Tuesday, 19 October 2010

Whats ailing Betsi?

The Welsh Florence
Nightingale is ill...
Another day, another Daily Post headline about possible cuts by the Betsi Cadawaladr University Health Board -- today it is about the possible closures of maternity services and children's wards. What are the causes of the need for cuts?

Do they lie with Parliament? Well, as the coalition government has pledged to ring-fence NHS spending and increase it with inflation, its hard to see that Westminster is immediately responsible.

The recently leaked McKinsey report (which WAG Health Minister Edwina Hart attempted to suppress) could provide some clues. It identified the following failures within the Welsh NHS, including that revelation that many initiatives were 'financially unaffordable':

  • Strategic objectives in the NHS were too numerous and not prioritised so "none or the wrong ones were implemented";
  • objectives were "politically unviable";
  • clinical staff did not "own the strategy";
  • implementation lacked accountability; and
  • initiatives were "financially unaffordable".

Another possibility was suggested by a member of the Druid family who works at Ysbyty Gwynedd, who said that many of the current financial problems are a consequence of large amounts of red ink at the Glan Clwyd Hospital. In the past these budget deficits would have been localised in each Local Health Board, but now that the whole of North Wales has been combined to create Betsi Cadawaladr, all of the North Wales Hospitals are having to be pared back to balance the books.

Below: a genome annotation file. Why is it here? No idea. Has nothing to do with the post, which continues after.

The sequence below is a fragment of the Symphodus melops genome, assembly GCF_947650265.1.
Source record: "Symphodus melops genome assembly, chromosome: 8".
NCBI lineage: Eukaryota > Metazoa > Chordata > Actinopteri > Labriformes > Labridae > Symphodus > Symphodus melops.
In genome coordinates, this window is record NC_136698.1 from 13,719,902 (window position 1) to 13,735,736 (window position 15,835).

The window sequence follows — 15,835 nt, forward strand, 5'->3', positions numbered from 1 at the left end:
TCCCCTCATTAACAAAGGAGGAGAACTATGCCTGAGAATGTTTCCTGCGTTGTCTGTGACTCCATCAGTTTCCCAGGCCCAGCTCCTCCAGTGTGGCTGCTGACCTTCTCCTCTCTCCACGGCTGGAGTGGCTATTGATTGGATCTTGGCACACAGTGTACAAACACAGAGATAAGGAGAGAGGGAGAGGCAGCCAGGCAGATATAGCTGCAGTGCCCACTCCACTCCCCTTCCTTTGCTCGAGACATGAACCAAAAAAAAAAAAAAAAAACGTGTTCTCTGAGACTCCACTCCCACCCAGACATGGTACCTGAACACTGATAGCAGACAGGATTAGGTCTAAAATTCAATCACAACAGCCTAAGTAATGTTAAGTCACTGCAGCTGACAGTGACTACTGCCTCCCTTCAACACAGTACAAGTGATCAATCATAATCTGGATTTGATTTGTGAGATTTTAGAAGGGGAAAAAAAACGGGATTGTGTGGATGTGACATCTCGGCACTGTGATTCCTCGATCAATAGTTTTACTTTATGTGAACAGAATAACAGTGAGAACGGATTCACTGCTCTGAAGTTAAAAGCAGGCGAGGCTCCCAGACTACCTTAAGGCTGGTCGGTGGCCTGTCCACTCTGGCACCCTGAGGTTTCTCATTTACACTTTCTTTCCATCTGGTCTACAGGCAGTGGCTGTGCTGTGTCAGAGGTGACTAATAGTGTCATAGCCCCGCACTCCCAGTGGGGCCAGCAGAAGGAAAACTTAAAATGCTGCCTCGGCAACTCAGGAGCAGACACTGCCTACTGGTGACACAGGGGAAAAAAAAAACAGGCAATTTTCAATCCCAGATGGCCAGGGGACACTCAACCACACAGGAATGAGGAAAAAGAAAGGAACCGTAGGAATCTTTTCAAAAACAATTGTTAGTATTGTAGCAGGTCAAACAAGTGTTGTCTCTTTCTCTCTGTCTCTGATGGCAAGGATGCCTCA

I wonder if any readers with knowledge of these matters can give us some greater insight?

22 comments:

Prometheuswrites said...

This is not a direct answer to your question Druid, more of a musing on where some of the money goes:

Listening today to politicians and pundits talking about how private companies are going deliver services to cover the anticipated staff cuts in some departments I find myself wondering who is going to be paying the private companies?

Presumably the government will be paying through its departmental budgets if we are not going to be paying for it ourselves at point of delivery.

I've always puzzled about private sector service support for public bodies, as it seems to me that the private company will be driven by the profit motive and the temptation to maximise the profit, which is money that could be spent on providing more of the actual services.

The argument in favour of privatisation is that the larger private companies, (larger companies have the resources to make competitive tenders and cut costs by servicing multiple contracts in the same sector), tend to be more efficient and the amount of efficiency savings outweighs the profit margin costs.